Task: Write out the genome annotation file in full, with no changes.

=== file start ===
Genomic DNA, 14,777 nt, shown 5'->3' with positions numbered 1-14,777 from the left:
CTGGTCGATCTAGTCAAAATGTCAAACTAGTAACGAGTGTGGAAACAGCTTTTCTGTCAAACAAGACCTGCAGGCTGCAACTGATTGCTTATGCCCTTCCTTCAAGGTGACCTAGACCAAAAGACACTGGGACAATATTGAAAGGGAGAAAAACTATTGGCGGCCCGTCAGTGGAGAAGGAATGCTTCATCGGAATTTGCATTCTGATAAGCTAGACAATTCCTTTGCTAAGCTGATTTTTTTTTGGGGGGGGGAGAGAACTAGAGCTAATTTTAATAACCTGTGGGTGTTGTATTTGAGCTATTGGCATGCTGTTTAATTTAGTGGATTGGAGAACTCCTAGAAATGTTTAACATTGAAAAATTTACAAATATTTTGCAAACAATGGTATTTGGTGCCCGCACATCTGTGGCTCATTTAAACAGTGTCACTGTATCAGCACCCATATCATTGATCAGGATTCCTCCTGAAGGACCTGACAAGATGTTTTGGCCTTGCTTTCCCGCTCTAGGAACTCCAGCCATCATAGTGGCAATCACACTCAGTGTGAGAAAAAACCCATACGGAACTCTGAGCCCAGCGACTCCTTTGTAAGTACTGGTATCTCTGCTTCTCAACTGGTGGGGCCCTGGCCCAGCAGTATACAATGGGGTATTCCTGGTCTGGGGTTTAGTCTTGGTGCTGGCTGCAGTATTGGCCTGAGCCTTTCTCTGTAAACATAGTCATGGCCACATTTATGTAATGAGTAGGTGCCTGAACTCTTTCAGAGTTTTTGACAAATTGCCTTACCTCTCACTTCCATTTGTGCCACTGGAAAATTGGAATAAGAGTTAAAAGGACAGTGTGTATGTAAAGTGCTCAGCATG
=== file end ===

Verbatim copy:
Genomic DNA, 14,777 nt, shown 5'->3' with positions numbered 1-14,777 from the left:
CTGGTCGATCTAGTCAAAATGTCAAACTAGTAACGAGTGTGGAAACAGCTTTTCTGTCAAACAAGACCTGCAGGCTGCAACTGATTGCTTATGCCCTTCCTTCAAGGTGACCTAGACCAAAAGACACTGGGACAATATTGAAAGGGAGAAAAACTATTGGCGGCCCGTCAGTGGAGAAGGAATGCTTCATCGGAATTTGCATTCTGATAAGCTAGACAATTCCTTTGCTAAGCTGATTTTTTTTTGGGGGGGGGAGAGAACTAGAGCTAATTTTAATAACCTGTGGGTGTTGTATTTGAGCTATTGGCATGCTGTTTAATTTAGTGGATTGGAGAACTCCTAGAAATGTTTAACATTGAAAAATTTACAAATATTTTGCAAACAATGGTATTTGGTGCCCGCACATCTGTGGCTCATTTAAACAGTGTCACTGTATCAGCACCCATATCATTGATCAGGATTCCTCCTGAAGGACCTGACAAGATGTTTTGGCCTTGCTTTCCCGCTCTAGGAACTCCAGCCATCATAGTGGCAATCACACTCAGTGTGAGAAAAAACCCATACGGAACTCTGAGCCCAGCGACTCCTTTGTAAGTACTGGTATCTCTGCTTCTCAACTGGTGGGGCCCTGGCCCAGCAGTATACAATGGGGTATTCCTGGTCTGGGGTTTAGTCTTGGTGCTGGCTGCAGTATTGGCCTGAGCCTTTCTCTGTAAACATAGTCATGGCCACATTTATGTAATGAGTAGGTGCCTGAACTCTTTCAGAGTTTTTGACAAATTGCCTTACCTCTCACTTCCATTTGTGCCACTGGAAAATTGGAATAAGAGTTAAAAGGACAGTGTGTATGTAAAGTGCTCAGCATG